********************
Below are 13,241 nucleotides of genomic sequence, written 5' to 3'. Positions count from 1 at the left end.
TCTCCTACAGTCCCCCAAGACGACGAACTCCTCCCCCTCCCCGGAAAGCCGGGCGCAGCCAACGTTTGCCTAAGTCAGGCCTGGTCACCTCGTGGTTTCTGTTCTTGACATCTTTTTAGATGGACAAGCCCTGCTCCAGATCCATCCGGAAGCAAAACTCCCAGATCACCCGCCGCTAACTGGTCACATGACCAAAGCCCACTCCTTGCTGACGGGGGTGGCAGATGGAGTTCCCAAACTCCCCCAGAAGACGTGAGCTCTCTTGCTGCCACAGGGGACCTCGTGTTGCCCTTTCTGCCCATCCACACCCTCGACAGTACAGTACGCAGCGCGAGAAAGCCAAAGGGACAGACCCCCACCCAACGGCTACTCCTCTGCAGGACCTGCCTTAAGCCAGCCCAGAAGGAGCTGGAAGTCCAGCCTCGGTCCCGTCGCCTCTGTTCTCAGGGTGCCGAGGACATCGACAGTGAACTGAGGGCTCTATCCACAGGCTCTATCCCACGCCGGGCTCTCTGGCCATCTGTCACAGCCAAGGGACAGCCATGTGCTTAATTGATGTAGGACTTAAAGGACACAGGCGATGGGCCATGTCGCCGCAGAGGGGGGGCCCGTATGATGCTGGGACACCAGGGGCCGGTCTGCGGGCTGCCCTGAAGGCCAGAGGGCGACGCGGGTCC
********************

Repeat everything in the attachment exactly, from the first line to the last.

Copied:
Below are 13,241 nucleotides of genomic sequence, written 5' to 3'. Positions count from 1 at the left end.
TCTCCTACAGTCCCCCAAGACGACGAACTCCTCCCCCTCCCCGGAAAGCCGGGCGCAGCCAACGTTTGCCTAAGTCAGGCCTGGTCACCTCGTGGTTTCTGTTCTTGACATCTTTTTAGATGGACAAGCCCTGCTCCAGATCCATCCGGAAGCAAAACTCCCAGATCACCCGCCGCTAACTGGTCACATGACCAAAGCCCACTCCTTGCTGACGGGGGTGGCAGATGGAGTTCCCAAACTCCCCCAGAAGACGTGAGCTCTCTTGCTGCCACAGGGGACCTCGTGTTGCCCTTTCTGCCCATCCACACCCTCGACAGTACAGTACGCAGCGCGAGAAAGCCAAAGGGACAGACCCCCACCCAACGGCTACTCCTCTGCAGGACCTGCCTTAAGCCAGCCCAGAAGGAGCTGGAAGTCCAGCCTCGGTCCCGTCGCCTCTGTTCTCAGGGTGCCGAGGACATCGACAGTGAACTGAGGGCTCTATCCACAGGCTCTATCCCACGCCGGGCTCTCTGGCCATCTGTCACAGCCAAGGGACAGCCATGTGCTTAATTGATGTAGGACTTAAAGGACACAGGCGATGGGCCATGTCGCCGCAGAGGGGGGGCCCGTATGATGCTGGGACACCAGGGGCCGGTCTGCGGGCTGCCCTGAAGGCCAGAGGGCGACGCGGGTCC